Garden & Gun seeks Southern-made product entries for its 13th annual Made in the South Awards, accepting submissions for categories including food, drink, home, style, outdoors and crafts. The overall winner receives $10,000 cash, plus a feature alongside their fellow winners and runners-up in the magazine’s December 2022/January 2023 issue. To enter before June 15, click here.
Cue the Applause
1stDibs has announced its annual list of 50 outstanding designers from across the globe, whose work and one recent project will be featured on the marketplace’s site. This year’s 1stDibs 50 list includes 20 designers who make their first appearance on the list—including Corey Damen Jenkins, and Heidi Caillier and Courtney McLeod—along with a cohort of recurring winners such as David Kleinberg and Summer Thornton. For the full list of winners, click here.
Gift for Life, a charitable organization in the gift and home industry, has selected business journalist at BOH columnist Warren Shoulberg as the honoree of its 2022 Gift for life Industry Achievement Award. Shoulberg is an industry veteran with four decades of experience covering the home furnishings retail realm and has served as an editor in chief for several leading business-to-business publications and as a contributor to titles like Business of Home, The Robin Report, Forbes and his own site, Warrensreport.com. In addition to guest lecturing at Columbia University’s Graduate School of Business, Shoulberg has been honored by the IFDA and FIT, and has been cited as an expert in the field by publications like The Wall Street Journal, The New York Times and The Washington Post. He will be honored at the 71st Annual Retailer Excellence Awards in Dallas on June 22.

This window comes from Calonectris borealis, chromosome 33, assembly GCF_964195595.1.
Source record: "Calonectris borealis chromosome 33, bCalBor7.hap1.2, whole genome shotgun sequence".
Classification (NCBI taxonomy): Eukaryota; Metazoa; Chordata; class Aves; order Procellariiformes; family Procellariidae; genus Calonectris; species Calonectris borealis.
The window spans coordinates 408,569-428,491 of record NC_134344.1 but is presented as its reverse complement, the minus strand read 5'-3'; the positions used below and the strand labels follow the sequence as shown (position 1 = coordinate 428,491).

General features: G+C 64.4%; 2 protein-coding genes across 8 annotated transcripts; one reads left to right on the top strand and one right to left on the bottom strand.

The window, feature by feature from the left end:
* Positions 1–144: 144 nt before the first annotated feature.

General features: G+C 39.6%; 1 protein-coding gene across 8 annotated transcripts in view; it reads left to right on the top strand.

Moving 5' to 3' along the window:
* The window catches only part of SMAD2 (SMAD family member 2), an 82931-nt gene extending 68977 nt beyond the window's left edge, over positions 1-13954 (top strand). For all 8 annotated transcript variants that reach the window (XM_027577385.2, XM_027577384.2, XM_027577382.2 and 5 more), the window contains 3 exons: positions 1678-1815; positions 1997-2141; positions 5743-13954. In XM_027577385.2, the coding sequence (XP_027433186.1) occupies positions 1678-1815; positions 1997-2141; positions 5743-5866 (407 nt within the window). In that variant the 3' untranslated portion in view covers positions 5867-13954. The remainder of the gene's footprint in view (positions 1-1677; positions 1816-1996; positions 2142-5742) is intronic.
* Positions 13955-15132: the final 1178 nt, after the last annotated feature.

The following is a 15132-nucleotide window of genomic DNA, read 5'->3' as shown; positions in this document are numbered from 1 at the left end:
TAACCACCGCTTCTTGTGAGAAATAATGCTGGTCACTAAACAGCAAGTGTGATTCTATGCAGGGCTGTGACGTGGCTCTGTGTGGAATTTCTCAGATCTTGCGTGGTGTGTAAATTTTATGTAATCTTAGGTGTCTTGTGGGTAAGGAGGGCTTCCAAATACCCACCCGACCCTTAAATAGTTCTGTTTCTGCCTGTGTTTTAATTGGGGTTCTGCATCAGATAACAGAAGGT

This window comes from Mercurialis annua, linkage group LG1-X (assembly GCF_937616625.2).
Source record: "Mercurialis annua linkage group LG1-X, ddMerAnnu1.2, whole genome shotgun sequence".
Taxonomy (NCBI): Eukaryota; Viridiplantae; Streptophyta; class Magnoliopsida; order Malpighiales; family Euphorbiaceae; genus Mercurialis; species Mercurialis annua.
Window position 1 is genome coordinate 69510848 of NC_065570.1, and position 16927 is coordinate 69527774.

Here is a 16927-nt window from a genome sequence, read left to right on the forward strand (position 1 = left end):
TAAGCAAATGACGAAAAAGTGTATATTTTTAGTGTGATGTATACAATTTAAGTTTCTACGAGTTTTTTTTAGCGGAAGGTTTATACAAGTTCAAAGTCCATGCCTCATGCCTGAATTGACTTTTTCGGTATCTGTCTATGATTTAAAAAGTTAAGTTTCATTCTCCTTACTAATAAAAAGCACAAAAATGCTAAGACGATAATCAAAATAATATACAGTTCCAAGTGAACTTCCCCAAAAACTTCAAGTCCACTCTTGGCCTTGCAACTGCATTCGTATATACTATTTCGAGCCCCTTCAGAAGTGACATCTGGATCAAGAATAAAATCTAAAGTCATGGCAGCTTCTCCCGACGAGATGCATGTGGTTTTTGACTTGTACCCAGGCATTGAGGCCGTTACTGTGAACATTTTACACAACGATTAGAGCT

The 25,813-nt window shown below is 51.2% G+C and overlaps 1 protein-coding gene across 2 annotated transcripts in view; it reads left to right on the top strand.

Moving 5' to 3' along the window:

Homepage image: 1stDibs 50 designer Brittany H. Giannone, of ABD STUDIO, crafted a refreshingly modern bedroom for a San Francisco art collector. | Suzanna Scott Photography